When we were seven, he had grown over-excited at something and had taken to swinging a wide arc punch at my back one afternoon during playtime, and I, more astonished than injured, jumped on him and shoved his face into a pile of dirt and then ran away crying with the whole class—teacher’s aide included—streaming behind me as I ran to the far end of the playground as tears flew from my cheeks in an Oscar-worthy performance. When I reached the end of the playground, I collapsed into a bundle and was inconsolable, a drama queen even then, as the teacher and the rest of the class comforted and cooed me back, and then sent Cash—who had received the worst of it—to the principal’s office.

Obviously, neither of us had forgiven the other, because when we were reintroduced so many years later, we both mumbled something awkward and looked away, falling into a cold, unpleasant seethe when work forced us to be near one another.

To make matters worse or seal any possible need to dislike Cash further, he was an impossible pothead and could not function without being high. He became whiny and childlike when he couldn’t get stoned 55 and would throw fits when he couldn’t get his hands on marijuana, in front of Mike and the rest of us.

Cash was slim and trailer park blonde, had a face like a General Motors car—angular, had all the reasons to work but somehow didn’t. He thought of himself as a lead singer in a band, would wear Jim Morrison t-shirts, but could not sing, would not even attempt it. I goaded him to, but he never would. He was most proud of his ponytail, this trailing, wispy pittance that barely made it to the center of his shoulder blades. It was like thin yellow smoke, hanging in a vertical line. His whole identity, I realized, lay in that ratty ponytail, like a dull and uselessly stoned Samson. All this made it easy to dislike Cash, but what made him repulsive to me was his penchant for sixteen-year-old girls. He was “dating” two of them back in Los Fresnos.

“You don’t see anything wrong with that?” I asked him once, after he had thrown a tantrum when Ronnie, another driver, had neglected to bring him a letter one of his “girlfriends” had written and tried to get to Cash on the Island.

“What the fuck you mean?” he replied.

“In chasing after sixteen-year-olds,” I said. “Dude, they’re chasing me!” he said.

South Padre Island was full of people running away from something. I was running away from the mistake I made when I dropped out of college, and Desi, as he would later divulge, was running away from an unsettled divorce and a wife he was avoiding and some other seriously creepy shit—he finally admitted to being a Tri-City Bomber, one of the gangs that polluted the Upper Valley. Troubled as he was, we would only discuss his pre-Island days after we’d had lots to drink, and then I would solve all his problems, and we’d pass out listening to loud, loud music. The Island had become a sort of mystical retreat where one could reinvent oneself from the less than stellar life one probably lived in the lower Rio Grande Valley. There was a sort of glamour here.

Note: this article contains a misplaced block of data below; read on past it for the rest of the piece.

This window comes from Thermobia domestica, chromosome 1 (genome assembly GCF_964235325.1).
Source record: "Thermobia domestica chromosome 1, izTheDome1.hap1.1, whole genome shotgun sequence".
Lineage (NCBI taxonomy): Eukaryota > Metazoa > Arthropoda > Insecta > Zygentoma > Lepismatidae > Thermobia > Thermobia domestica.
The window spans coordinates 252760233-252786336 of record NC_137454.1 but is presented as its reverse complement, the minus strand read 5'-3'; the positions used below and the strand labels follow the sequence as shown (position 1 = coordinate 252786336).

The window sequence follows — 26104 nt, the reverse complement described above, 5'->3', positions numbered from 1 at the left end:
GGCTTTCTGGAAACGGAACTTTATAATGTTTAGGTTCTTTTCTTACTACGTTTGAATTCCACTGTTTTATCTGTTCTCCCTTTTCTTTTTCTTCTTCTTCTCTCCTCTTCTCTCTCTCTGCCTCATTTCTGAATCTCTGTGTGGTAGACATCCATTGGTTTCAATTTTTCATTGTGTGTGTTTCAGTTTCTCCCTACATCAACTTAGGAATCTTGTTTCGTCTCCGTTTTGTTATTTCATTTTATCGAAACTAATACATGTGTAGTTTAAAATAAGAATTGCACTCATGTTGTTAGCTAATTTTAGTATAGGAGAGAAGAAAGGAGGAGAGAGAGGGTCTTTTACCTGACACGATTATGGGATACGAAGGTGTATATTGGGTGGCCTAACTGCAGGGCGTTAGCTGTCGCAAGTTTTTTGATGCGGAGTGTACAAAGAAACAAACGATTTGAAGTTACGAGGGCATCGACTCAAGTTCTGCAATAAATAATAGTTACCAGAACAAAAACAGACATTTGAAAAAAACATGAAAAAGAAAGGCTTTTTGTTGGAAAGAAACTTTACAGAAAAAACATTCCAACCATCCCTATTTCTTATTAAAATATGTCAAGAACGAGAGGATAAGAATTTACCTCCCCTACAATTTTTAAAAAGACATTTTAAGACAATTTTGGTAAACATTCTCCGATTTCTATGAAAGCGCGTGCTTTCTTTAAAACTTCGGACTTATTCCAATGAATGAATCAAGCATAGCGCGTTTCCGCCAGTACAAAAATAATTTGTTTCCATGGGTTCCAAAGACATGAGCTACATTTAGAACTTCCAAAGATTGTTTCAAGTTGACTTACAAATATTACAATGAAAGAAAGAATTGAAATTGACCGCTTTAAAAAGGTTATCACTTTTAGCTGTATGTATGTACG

But it was still Texas and telescopically so: there was even less attempt at civility and disguising the classist racism when you were on a Jimmy Buffet fishin’ vacation.

Because of my fair complexion, odd affected manners, and good diction, the native Texans didn’t quite know what to make of me and regarded me with the same sort of limited curiosity they might have with an unusually large and rudely shaped vegetable.

Desi, on the other hand, brought their most disquieting racial nightmares to life. He was over six feet tall, largely if pudgily built, with straight black hair that grew easily to his center back. Desi couldn’t disguise his Mexicanism so he decided to embrace it.

I loved that about him; he was terrifically unashamed about cooking cheap peasant food at home and dropping those dripping and forceful Spanish words in conversation when English terms just couldn’t or wouldn’t carry the emotional charge for what he was describing. He loved quoting Cheech and Chong movies.

Desi had become my best friend in those four months, right before he started falling apart.

The few nights I was allowed off work before last call, I’d drive the few blocks over to a tiki-style bar called Tequila Sunset and order five beers at once and have the bartender play Paul’s Boutique for an extra $10 tip. Twelve-ounce Coors Lights would go quickly when you slugged them down, and within ten or so minutes, I was buying my second round of five beers.

Eventually, I figured out that the visiting sorority girls really wanted nothing to do with the local boys, a revelation that was welcomed by me since it freed me to enjoy myself by having beers and listening to the Beastie Boys. It meant that I didn’t have to waste my time at the bar-monstrosity next door that opened a few months a year with the single purpose of separating college students from their money and endrunkenfying them to near unconsciousness while playing loud stripper music overhead, nary a conversational exchange to be had.

So it was Tequila Sunset for me. I’d sit, listen to better music and slug beers down with Desi and talk to anyone who happened to be sitting nearby, sometimes even girls.